Sunday, October 11, 2020

Birmingham, AL: Stuff

 

My Birmingham living room ensemble. October 2020.
                                        Living room ensemble. October 2020.

 

Since 2010, I've lived as a tourist-in-residence in seven places:

  1. Caucasus Georgia
  2. Alamogordo, New Mexico
  3. Lafayette, Louisiana
  4. Opelousas, Louisiana
  5. El Paso, Texas
  6. Ferguson, Missouri
  7. Tucson, Arizona


Until this year, it was my tradition to haunt the thrift stores for furniture in the first months of a new locale. The furniture typically included: 

  1. Floor lamp + desk lamp
  2. Living room chair
  3. Side table(s)
  4. File drawers

But this year, after a severe edit of stuff when I left Tucson, I had two new goals: 

  • Add as little furniture as possible to my Birmingham nest without feeling deprived in tangible comfort or intangible vibe
  • See how well I can incorporate my Chez Prius 'furnishings' into the apartment so that the stuff I do have serves me in both venues

Now, about two months in, I've had mixed results. 

The good: furniture

  • Cut considerable time and energy visiting thrift stores in the annual hunt for furniture that I'll only keep for a year, and then have to unload when I move on.
  • For every trip I've not taken to a thrift store, I eliminated exposure to COVID-19 risks.
  • My living room chair is a comfortable, collapsible, lightweight backpacking chair that I bought in Tucson, which performs double duty in my apartment and ChezP, and I won't have to unload it when I leave.
  • My bedside table is a sturdy, collapsible, lightweight, camping table that I bought in Tucson. Like the chair, it performs double duty and I won't have to re-home it when I move on. 
  • My bedside lamp is a cute, diminutive, battery-operated camp lantern, with three brightness settings, and for which I use rechargeable batteries. Again: double duty and no need to offload it when I leave Birmingham. It happens that my Birmingham apartment has ceiling lights in all of the rooms, so I haven't had to buy additional, freestanding lighting. But if I did, I'd already planned to buy another battery- or usb-powered light source. Another advantage of my camp lantern is that if I want more subtle lighting, I can easily place my lantern anywhere in my apartment.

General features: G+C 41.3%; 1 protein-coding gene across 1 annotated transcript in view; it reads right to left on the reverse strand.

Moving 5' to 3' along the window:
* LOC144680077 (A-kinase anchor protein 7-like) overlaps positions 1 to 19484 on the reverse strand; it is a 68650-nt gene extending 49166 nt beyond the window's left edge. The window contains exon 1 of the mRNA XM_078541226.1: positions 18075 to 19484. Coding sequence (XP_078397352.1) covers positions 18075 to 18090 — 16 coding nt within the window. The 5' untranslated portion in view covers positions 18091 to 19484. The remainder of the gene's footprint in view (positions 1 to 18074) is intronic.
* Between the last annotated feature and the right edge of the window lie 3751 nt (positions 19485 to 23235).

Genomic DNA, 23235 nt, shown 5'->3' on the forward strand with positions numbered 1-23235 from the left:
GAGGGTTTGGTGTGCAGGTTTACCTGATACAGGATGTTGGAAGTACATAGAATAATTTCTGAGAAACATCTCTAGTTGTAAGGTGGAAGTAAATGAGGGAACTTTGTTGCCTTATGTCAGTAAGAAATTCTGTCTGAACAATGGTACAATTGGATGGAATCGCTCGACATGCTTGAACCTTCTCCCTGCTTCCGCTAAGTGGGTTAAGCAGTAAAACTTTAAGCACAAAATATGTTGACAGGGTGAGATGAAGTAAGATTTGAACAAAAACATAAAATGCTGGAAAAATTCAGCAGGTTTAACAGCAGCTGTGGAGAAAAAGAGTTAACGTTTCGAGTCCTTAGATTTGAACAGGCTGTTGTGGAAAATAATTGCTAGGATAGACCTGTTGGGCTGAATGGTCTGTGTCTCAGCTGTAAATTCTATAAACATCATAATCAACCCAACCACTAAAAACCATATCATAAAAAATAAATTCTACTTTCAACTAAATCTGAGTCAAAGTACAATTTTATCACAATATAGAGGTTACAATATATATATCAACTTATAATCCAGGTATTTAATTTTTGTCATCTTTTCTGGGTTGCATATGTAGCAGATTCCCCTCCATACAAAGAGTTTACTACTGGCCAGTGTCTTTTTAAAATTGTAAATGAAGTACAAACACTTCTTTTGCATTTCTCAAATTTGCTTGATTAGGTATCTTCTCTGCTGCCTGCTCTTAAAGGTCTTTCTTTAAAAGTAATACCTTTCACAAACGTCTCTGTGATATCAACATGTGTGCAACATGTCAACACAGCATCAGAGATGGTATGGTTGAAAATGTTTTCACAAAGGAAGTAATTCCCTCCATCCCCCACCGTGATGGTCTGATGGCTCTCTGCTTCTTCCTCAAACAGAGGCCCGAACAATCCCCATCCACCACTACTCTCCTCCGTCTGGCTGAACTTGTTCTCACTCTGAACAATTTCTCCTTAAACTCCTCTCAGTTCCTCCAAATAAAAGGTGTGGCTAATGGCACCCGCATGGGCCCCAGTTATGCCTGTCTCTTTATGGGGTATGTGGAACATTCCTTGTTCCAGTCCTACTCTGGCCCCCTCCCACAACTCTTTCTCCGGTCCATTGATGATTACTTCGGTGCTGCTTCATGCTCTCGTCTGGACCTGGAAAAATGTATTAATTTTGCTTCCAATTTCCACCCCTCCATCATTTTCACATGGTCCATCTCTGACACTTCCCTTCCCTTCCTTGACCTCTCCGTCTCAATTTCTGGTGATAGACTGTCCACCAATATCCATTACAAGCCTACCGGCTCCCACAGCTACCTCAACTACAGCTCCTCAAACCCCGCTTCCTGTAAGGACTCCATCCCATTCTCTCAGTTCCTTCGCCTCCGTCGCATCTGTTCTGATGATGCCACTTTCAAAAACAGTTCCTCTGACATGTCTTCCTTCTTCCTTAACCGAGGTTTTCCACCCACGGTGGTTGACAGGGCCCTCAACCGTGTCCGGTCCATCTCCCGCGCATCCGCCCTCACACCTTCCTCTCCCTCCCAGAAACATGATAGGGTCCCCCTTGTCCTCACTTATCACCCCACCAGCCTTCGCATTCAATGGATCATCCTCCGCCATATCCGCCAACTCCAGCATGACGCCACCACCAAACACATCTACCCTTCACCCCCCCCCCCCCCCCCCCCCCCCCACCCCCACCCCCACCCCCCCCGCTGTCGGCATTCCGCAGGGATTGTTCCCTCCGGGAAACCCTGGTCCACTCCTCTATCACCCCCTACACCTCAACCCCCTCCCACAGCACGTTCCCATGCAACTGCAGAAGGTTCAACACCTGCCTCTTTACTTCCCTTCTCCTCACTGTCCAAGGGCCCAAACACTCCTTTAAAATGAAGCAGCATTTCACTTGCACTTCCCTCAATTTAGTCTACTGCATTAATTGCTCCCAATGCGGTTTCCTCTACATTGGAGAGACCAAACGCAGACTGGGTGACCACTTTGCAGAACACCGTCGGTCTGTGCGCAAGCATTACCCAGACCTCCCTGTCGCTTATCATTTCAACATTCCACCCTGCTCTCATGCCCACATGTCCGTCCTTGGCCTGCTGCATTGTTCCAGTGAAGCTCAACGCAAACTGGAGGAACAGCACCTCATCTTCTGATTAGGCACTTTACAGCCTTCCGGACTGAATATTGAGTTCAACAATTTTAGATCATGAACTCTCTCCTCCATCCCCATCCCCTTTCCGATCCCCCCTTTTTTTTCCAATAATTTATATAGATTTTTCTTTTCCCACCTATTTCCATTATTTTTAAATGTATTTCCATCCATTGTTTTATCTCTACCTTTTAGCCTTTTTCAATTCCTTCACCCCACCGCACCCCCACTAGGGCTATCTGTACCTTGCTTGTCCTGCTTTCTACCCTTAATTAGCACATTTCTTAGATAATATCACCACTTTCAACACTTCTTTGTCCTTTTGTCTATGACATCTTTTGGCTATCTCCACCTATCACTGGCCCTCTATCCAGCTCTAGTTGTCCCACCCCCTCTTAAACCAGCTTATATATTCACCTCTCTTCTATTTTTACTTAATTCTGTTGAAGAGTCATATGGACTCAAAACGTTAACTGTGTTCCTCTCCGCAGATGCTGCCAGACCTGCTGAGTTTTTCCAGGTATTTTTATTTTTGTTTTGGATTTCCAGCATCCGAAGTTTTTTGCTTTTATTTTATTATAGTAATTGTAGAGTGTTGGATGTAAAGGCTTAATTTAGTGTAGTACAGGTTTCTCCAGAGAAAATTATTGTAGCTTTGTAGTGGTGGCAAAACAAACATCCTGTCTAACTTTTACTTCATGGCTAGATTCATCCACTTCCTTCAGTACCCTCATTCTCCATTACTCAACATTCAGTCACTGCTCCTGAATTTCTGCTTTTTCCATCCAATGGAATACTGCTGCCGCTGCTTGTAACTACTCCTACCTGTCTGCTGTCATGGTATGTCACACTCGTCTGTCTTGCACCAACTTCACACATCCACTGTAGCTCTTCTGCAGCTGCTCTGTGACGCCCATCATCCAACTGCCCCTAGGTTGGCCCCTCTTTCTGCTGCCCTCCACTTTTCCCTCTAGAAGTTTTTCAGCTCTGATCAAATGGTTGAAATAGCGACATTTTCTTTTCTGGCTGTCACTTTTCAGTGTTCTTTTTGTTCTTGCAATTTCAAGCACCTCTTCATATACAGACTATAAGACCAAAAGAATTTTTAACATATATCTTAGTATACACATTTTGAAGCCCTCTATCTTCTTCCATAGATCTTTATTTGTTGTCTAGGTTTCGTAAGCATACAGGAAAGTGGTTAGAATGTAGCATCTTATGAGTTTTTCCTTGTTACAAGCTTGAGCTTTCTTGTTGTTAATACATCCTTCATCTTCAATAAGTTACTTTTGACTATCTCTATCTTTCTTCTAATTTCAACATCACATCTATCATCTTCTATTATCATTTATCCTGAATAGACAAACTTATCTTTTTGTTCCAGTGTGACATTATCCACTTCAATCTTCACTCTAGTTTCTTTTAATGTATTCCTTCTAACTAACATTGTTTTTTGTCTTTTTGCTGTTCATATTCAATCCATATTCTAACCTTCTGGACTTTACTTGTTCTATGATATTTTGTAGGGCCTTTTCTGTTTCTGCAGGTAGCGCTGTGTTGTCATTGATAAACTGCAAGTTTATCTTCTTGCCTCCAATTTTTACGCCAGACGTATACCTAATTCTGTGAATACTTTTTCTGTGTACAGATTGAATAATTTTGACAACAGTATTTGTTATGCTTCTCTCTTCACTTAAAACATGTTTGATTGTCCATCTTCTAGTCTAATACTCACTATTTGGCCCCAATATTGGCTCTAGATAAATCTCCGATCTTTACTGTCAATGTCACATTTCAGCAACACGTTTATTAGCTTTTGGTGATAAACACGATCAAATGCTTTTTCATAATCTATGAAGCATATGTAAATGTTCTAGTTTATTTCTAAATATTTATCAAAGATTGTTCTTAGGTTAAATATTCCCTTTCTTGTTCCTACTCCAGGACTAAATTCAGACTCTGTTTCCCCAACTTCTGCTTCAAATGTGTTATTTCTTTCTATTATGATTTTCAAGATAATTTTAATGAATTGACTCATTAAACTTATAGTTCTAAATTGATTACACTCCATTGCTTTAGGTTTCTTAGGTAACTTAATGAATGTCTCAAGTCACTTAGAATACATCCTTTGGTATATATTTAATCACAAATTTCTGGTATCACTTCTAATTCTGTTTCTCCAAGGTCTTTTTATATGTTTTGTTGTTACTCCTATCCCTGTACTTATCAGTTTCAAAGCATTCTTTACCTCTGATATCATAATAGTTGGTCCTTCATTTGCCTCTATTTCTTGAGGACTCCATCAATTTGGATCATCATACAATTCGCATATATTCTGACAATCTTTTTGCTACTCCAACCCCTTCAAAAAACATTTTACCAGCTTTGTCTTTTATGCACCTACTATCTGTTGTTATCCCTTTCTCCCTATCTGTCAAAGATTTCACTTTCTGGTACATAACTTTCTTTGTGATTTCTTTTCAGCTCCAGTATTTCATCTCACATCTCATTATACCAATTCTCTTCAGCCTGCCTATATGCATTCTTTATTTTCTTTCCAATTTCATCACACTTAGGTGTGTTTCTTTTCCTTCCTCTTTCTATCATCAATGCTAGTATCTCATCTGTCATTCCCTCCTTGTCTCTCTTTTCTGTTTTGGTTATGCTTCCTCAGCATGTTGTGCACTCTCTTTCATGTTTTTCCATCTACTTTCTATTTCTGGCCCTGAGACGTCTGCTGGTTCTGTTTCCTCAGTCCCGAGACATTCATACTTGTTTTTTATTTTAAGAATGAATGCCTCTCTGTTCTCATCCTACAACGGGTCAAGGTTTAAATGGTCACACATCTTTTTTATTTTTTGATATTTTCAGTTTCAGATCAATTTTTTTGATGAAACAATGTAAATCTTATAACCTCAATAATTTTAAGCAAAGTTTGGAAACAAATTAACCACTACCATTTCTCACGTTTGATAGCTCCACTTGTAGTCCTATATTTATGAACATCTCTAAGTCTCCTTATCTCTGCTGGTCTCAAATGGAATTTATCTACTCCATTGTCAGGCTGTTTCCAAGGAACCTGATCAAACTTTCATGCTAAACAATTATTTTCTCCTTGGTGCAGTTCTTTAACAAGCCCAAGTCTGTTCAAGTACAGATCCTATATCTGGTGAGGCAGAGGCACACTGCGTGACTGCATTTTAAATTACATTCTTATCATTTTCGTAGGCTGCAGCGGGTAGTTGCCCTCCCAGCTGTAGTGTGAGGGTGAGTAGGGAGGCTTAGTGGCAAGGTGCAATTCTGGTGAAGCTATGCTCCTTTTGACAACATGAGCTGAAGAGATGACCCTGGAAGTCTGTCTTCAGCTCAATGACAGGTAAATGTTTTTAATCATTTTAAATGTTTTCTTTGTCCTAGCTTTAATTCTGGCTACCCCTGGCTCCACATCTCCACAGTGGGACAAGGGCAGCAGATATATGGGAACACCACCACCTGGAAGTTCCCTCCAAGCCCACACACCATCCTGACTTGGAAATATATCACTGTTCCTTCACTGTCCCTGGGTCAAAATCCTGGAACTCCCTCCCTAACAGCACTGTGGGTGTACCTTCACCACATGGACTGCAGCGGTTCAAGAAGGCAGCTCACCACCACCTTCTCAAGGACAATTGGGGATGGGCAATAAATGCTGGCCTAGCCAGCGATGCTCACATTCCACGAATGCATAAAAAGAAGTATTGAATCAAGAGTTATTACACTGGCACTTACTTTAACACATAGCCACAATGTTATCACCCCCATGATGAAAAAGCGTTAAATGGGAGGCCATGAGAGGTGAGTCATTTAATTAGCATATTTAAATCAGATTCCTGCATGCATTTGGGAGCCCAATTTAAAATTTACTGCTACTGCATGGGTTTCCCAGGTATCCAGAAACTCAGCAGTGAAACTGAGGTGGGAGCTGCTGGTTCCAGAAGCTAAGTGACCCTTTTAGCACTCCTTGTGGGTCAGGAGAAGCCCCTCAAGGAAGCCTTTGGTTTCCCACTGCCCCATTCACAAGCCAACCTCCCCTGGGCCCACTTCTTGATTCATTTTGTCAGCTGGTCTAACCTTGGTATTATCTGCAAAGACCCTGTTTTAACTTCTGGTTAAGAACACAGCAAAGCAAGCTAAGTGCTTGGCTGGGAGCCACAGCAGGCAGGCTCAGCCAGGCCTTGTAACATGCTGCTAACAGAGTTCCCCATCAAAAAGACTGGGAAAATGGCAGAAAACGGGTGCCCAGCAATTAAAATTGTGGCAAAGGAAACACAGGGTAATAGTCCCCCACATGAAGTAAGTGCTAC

• There's an Aldi's in Birmingham, and there I found robust cardboard boxes to serve as an ottoman and a shoe shelf. 

 

The good: other stuff

Before leaving Tucson, I reduced my place settings to two dinner plates, two salad plates, two small bowls, and two soup bowls. I pared my flatware to four dinner forks, two salad forks, four spoons, two soup spoons, and two dinner knives. I don't miss the additional items at all. 

I'd had two and a half sets of twin-size sheets since I lived in Alamogordo: four flats and two fitted. Before leaving Tucson, I released the fitted sheets. What a hassle-saver in folding after laundering and in making a freshly changed bed!


The disappointing: My bed

It's the least comfortable of all the beds I've had so far. I placed my ChezP foam pad atop a cot that I bought at a big box store in Birmingham, my first night in my apartment. I thought the inclusion of the foam pad would offset my past cot experience, and it has, to some extent, but not enough. Oh, how I miss this bed and this bed and the vintage, bed-spring cot + thin mattress that my aunt gave me! 

The air mattress I used in Opelousas and Ferguson as my guest bed, and in Tucson as my primary bed, was very comfortable. Because of its bulk and my ruthless editing of stuff before I left, I gave it to a friend before I left. I do not regret this decision, as I saved precious real estate in ChezP and, just as importantly, learned an important lesson with the cot-purchase mistake. 

I don't know yet if I'll try some more strategies to add comfort to my bed, or if I'll just spend the money on a new air mattress. 

 



 Overall: stuff evaluation

I feel good. 

Sometimes I smile when I look at my Spartan surroundings. For now, it suits me.

 

Friday, October 2, 2020

Flashback to 2010: Gezellig

In the beginning of the last decade, gezellig, was the word. It's now been superseded by hygge. But they mean pretty much the same thing.

When I was working on my CELTA in Playa del Carmen in Mexico, a Dutch colleague introduced to me to the mental, spiritual, emotional space called gezellig. Thank you, Chantal!

The original post here.


Tuesday, November 23, 2010

Gezellig

Today was a tough day school-wise. Glad it's over. Glad it wasn't as disastrous as it felt at the time. So moving on from there ...

Chantal, one of my colleagues, introduced us to the Dutch word gezellig. It's pronounced like this, though I like Chantal's pronunciation better. 

There's no translation to English. As I understand it, gezellig perhaps captures a period of time, maybe a few moments or an hour or hours or a day or days, where you're in a house or maybe another place, and its ambiance is just right. And you're with friends or family, maybe some wine or coffee, and you just feel good together in that space and time.

Here is a group of people feeling the gezellig:




Makes me feel gezellig every time I look at it. I like the woman kicking up her heels.